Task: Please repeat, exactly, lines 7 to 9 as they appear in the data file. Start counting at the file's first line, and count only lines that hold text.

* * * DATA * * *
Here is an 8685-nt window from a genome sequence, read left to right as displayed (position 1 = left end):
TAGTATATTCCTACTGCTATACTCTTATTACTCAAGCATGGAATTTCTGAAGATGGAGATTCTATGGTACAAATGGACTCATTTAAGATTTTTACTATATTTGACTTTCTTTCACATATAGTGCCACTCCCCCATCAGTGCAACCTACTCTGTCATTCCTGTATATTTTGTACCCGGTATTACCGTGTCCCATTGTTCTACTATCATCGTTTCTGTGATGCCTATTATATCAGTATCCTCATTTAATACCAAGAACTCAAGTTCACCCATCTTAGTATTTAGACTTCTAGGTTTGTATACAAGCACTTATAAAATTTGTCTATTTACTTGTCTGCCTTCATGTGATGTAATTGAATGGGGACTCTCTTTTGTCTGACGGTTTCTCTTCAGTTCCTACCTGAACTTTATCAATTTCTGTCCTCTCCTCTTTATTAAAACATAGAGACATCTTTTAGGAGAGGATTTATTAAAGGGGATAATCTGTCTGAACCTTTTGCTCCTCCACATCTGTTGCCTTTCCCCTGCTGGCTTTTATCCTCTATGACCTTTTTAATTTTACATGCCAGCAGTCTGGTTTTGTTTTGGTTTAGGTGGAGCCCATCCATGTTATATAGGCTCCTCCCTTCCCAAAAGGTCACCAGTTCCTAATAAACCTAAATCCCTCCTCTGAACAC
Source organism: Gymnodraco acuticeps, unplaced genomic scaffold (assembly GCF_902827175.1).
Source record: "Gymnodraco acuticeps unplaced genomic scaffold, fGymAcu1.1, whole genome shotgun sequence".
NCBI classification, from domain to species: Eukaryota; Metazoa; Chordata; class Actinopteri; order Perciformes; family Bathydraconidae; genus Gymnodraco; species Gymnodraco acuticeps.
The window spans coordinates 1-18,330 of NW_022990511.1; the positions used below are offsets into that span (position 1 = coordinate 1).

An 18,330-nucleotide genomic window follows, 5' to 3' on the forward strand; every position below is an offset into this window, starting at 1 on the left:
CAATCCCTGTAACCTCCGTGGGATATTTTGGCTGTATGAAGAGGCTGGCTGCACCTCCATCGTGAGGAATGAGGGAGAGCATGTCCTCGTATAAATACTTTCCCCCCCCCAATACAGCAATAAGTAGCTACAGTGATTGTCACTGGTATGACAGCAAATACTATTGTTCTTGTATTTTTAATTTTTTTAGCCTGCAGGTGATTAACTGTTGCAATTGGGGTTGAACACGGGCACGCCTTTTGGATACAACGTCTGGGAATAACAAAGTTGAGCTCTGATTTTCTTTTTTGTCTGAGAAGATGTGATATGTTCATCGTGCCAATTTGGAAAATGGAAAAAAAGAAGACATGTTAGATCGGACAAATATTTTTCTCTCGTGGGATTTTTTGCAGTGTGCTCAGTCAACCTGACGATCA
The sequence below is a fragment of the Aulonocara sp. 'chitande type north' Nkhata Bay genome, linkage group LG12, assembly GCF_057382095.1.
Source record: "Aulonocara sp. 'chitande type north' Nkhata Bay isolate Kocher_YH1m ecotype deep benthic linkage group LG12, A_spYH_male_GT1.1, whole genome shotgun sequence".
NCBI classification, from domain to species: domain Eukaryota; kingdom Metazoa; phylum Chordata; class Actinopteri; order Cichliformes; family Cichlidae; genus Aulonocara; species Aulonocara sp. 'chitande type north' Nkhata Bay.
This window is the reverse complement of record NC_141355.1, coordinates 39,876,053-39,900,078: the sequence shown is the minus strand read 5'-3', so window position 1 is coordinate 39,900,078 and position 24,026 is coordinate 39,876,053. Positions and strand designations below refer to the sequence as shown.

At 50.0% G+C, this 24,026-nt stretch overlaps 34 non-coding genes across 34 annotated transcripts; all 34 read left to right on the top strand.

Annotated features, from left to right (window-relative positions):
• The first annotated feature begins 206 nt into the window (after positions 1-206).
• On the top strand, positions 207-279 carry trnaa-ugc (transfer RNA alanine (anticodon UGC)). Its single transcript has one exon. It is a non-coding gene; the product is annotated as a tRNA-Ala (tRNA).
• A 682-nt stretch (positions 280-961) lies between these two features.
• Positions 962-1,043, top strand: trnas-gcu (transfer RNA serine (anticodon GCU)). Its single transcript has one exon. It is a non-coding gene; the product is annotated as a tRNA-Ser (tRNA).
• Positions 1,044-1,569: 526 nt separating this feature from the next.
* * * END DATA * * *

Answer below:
An 18,330-nucleotide genomic window follows, 5' to 3' on the forward strand; every position below is an offset into this window, starting at 1 on the left:
CAATCCCTGTAACCTCCGTGGGATATTTTGGCTGTATGAAGAGGCTGGCTGCACCTCCATCGTGAGGAATGAGGGAGAGCATGTCCTCGTATAAATACTTTCCCCCCCCCAATACAGCAATAAGTAGCTACAGTGATTGTCACTGGTATGACAGCAAATACTATTGTTCTTGTATTTTTAATTTTTTTAGCCTGCAGGTGATTAACTGTTGCAATTGGGGTTGAACACGGGCACGCCTTTTGGATACAACGTCTGGGAATAACAAAGTTGAGCTCTGATTTTCTTTTTTGTCTGAGAAGATGTGATATGTTCATCGTGCCAATTTGGAAAATGGAAAAAAAGAAGACATGTTAGATCGGACAAATATTTTTCTCTCGTGGGATTTTTTGCAGTGTGCTCAGTCAACCTGACGATCA
The sequence below is a fragment of the Aulonocara sp. 'chitande type north' Nkhata Bay genome, linkage group LG12, assembly GCF_057382095.1.